Microbiology biomedical scientist
Shona benefited from her university's strong links to hospital laboratories and found that gaining some work experience was an excellent grounding in securing a role as a biomedical scientist....
I studied biomedical science at Aston University, graduating in 2012. Currently, I work as a biomedical scientist in microbiology and I am in the process of completing the specialist portfolio of competency.
I work in the microbiology laboratory at Birmingham Children's Hospital, which is where I completed my initial Institute of Biomedical Science competency portfolio, a requirement for state registration as a biomedical scientist.
After I graduated, I applied and got the job as a medical laboratory assistant where I was doing my training. Soon after, a position for a recently qualified scientist came up, which I was successful in gaining.
Studying for a degree in biomedical science was very important in order to work as a registered biomedical scientist; in fact, it is a stipulation of qualifying professionally. The institute requires you to have grounding in all the disciplines of biomedical science at graduate level and to specialist in a discipline afterwards.
A typical day in a microbiology laboratory involves the morning reading of the inoculated sample plates. This is the interpretation of the growth of organisms from the samples and then making a decision on whether they are causing infection, i.e. they should not be there if no infection was present, or whether they are organisms that exist on/in the body naturally and are not causing infection.
Organisms that are then considered infectious are processed for identification and antibiotic sensitivity testing so the doctors know what they can treat the patient with. The rest of the day may involve the processing of the samples onto agar media for growth, preparation of samples for instrument analysis, answering phone queries about sample results, processing of external quality assurance samples and generally contributing to the day to day running of an NHS laboratory.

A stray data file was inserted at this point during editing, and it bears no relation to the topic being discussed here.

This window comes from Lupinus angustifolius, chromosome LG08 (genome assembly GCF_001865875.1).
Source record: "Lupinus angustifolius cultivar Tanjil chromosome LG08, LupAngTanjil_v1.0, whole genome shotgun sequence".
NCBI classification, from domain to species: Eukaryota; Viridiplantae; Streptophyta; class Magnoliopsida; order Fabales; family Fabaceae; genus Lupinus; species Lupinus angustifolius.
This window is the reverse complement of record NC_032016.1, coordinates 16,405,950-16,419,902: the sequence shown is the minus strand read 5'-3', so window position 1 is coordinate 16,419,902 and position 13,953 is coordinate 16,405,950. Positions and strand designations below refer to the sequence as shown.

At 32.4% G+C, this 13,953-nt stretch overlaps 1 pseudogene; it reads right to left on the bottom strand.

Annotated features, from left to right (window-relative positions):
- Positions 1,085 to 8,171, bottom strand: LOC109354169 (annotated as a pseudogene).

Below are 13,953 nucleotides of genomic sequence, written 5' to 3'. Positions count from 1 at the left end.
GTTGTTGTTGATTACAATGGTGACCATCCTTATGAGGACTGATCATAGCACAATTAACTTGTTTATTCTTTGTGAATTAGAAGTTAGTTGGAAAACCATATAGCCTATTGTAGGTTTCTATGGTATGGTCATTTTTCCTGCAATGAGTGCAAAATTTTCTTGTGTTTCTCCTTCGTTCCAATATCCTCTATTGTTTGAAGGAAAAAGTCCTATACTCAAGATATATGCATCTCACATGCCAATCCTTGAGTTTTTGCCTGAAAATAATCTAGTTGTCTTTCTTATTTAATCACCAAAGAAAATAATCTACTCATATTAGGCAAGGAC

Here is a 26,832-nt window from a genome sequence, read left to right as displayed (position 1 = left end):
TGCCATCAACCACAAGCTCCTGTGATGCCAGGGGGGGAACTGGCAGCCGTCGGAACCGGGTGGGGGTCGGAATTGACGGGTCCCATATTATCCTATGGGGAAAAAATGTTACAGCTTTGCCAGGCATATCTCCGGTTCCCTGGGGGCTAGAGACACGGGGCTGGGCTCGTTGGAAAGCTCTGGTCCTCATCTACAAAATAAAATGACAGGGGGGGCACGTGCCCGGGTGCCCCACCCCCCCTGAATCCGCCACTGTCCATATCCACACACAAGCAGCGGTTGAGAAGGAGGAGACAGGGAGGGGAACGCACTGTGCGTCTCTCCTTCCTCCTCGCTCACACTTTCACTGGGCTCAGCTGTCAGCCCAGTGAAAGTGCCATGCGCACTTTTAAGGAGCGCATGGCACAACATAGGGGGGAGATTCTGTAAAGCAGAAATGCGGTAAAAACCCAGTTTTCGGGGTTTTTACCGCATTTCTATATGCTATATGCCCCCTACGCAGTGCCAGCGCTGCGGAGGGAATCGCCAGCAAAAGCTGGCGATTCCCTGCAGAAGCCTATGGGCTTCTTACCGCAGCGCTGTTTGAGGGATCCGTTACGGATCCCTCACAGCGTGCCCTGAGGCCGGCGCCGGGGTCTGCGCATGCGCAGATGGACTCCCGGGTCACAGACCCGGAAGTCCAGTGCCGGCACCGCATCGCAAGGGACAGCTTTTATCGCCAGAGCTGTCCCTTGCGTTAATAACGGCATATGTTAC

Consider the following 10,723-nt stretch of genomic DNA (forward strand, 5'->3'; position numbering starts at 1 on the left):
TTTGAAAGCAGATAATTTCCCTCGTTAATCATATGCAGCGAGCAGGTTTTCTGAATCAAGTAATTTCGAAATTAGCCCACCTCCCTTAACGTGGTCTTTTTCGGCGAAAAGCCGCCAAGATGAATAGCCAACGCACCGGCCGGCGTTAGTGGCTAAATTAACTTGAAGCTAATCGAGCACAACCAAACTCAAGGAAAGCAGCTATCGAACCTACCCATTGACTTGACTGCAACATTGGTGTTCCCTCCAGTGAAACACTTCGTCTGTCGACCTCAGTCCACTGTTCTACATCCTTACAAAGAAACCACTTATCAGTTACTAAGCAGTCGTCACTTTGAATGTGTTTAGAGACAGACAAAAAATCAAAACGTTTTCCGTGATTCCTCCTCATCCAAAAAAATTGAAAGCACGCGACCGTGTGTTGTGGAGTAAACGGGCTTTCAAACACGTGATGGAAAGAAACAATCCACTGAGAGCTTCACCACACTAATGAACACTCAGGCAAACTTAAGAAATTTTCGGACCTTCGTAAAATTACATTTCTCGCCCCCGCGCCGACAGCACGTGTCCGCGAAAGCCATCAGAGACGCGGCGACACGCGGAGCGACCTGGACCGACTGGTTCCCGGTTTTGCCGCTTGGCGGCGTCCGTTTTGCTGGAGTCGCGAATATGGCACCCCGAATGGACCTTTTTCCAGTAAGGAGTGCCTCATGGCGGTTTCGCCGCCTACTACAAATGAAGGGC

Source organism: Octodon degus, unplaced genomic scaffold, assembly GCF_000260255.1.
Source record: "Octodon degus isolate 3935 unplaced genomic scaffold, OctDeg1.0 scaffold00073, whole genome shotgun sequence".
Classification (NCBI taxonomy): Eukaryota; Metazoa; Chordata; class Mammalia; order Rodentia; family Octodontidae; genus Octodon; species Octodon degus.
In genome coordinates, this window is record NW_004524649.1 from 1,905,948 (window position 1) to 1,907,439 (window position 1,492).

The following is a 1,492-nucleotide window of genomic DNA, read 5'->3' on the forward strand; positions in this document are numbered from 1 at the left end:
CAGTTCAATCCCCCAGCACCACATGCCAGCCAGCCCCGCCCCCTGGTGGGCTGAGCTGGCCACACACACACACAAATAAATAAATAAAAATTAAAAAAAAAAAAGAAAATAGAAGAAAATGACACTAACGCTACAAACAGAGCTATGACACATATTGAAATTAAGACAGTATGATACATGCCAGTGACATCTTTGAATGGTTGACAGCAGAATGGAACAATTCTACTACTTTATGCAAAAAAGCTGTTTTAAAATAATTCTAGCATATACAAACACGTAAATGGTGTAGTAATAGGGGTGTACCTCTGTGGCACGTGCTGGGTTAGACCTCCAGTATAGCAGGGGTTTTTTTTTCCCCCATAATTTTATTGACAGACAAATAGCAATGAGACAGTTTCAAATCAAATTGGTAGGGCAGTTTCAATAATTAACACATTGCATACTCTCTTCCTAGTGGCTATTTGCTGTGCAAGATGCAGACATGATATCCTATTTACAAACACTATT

The most challenging part of my job and therefore what I find the most rewarding is the reading of the culture plates. During this stage it is my responsibility to interpret the growth on the plates and decide which organisms need further work in order to treat the infection. My decisions at this stage have a direct effect on the final result of the sample and therefore the management of the patients.
My degree gave me a base of knowledge to build on once I had gained a job in the area of biomedical science I wished to pursue. From the degree, you gain a basic understanding of all the disciplines in a lot of theoretical and some practical detail. This can be important for making a decision on which area you may want to work and specialise in. Due to Aston University's excellent links with the hospital laboratories in the area, I benefited from being able to work in a laboratory, train in the discipline I wanted to specialise in and gain extra knowledge in this area.
I think it is very important for students to secure placement years or to volunteer in laboratories for several reasons. You may be able to complete your portfolio of competency earlier, which would allow you to graduate with this qualification, meaning you can look for jobs as a biomedical scientist as soon as you have graduated.
There is also high competition for qualified and non-qualified roles, so having experience in a laboratory is becoming more and more important, not just to make you stand out against other applicants, but also because many laboratories expect this in order for you to apply for a job. It can also give you an idea as to whether or not you enjoying working in a field as specialised as biomedical science before you commit to a career.